- Article by Rob Hay
With the completion of Sydney’s Wynyard Walk in 2016, architecture practice Woods Bagot unearthed a rich vein of creative potential for future public transport infrastructure design.
Speaking to ADR, Woods Bagot principal and director Domenic Alvaro says the predominantly underground walkway, which is designed around quality of experience, signals a change in the typology that redefines how public spaces are conceived.
Linking Wynyard Station to the western corridor of Sydney’s CBD, Wynyard Walk comprises a series of above and below ground urban interventions including a nine-metre wide pedestrian tunnel, bridge, plaza and a new civic building.
From the outset, principal client Transport for New South Wales, which made the quality of the customer journey a key consideration for the project, was open to new ways to approach the design, says Alvaro. “The customer experience was number one on the agenda.”
This experience is wed to the sense of place inherent in the walkway design, or as Alvaro puts it, the creation of a uniquely Sydney narrative. “It’s as much about a contextual response to orientation and finding a narrative that enables you to be aware that you are on a public, self-aware journey that is about connecting one place to the next,” he explains.
The concept of flow – which informs much of the design work – draws on the natural geology of the Sydney Basin, with its landscape of deep cliffs, gorges, beaches and estuaries carved by erosion. A metaphor for the fluid flow of pedestrians, the design references the movement of water as, like water, people follow the path of least resistance. The linearity of movement is reinforced through materials and detailing to enhance way-finding and create a unified experience.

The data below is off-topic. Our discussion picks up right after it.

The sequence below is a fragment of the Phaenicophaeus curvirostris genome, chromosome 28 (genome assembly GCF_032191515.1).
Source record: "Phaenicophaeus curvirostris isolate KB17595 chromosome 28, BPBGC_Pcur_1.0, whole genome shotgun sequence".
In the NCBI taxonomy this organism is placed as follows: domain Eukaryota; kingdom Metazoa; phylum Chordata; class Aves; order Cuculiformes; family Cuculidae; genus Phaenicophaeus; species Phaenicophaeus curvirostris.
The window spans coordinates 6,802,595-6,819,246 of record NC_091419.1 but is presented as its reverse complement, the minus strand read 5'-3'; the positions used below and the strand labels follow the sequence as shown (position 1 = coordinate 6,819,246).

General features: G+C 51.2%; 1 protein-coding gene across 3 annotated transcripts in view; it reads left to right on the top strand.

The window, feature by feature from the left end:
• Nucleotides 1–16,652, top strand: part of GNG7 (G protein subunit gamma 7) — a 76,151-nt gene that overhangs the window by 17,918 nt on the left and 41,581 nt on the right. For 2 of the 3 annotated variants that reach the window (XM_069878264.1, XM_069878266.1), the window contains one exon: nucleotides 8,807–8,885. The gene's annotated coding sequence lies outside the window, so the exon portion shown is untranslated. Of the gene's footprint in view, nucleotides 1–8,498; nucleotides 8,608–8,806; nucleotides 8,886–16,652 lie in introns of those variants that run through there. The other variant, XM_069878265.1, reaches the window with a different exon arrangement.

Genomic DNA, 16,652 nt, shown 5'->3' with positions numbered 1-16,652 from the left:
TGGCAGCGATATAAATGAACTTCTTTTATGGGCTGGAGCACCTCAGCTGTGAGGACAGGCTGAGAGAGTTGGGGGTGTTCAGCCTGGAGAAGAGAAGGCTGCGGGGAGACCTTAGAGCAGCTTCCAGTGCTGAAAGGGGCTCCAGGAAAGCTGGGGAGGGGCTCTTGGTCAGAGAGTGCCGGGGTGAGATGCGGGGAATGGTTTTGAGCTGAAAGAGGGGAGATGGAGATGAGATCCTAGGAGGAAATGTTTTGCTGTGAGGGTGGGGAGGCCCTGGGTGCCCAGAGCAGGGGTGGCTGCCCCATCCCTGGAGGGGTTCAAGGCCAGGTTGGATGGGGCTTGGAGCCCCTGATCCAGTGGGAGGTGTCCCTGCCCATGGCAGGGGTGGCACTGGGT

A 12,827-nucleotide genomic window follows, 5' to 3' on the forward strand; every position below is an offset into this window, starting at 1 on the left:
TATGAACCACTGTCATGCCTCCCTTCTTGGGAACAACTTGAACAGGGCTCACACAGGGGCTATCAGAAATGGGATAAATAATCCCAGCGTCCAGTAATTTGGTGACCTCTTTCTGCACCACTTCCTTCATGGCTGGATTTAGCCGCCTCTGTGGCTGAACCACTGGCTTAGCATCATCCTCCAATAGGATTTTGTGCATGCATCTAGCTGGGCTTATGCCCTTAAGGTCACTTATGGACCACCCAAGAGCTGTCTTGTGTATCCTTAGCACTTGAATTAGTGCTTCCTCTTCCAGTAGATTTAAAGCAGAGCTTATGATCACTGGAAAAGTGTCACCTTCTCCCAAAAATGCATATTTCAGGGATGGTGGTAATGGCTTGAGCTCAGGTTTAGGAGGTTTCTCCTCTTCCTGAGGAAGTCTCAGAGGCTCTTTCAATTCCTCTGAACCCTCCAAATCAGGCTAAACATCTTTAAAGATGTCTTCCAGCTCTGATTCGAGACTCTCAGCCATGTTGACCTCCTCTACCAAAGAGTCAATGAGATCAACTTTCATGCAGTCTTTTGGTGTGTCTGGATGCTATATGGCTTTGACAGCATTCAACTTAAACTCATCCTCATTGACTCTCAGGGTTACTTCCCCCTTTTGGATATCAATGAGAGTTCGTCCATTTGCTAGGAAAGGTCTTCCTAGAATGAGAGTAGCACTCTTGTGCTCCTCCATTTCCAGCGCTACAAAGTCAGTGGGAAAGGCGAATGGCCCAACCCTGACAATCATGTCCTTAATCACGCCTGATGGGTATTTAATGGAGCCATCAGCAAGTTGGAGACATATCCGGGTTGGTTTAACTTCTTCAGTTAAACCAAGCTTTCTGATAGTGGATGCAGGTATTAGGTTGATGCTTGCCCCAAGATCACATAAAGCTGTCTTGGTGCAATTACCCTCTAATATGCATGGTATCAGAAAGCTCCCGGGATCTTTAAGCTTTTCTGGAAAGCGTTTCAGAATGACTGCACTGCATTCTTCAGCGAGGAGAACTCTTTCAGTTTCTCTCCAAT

Also unique to the project is the use of screen-based artwork. Where other projects might see an opportunity to include advertising space, Woods Bagot took inspiration from the private sector and pushed hard for the inclusion of art rather than advertising. “Everyone agreed in terms of Transport for New South Wales, and through the stakeholder process, they largely regarded that screen as a really important civic representer of the city of Sydney and as an important place-making opportunity.”
The shift in design thinking has helped Woods Bagot deliver a public infrastructure project unique to Sydney and one that pedestrians are embracing. “People are telling us that they’re using Wynyard Walk as a primary route to get back to Clarence Street or Wynyard Station. People want to experience that space rather than opting to walk on the street,” says Alvaro.
See some more of Woods Bagot’s latest work in the ADCO Melbourne offices.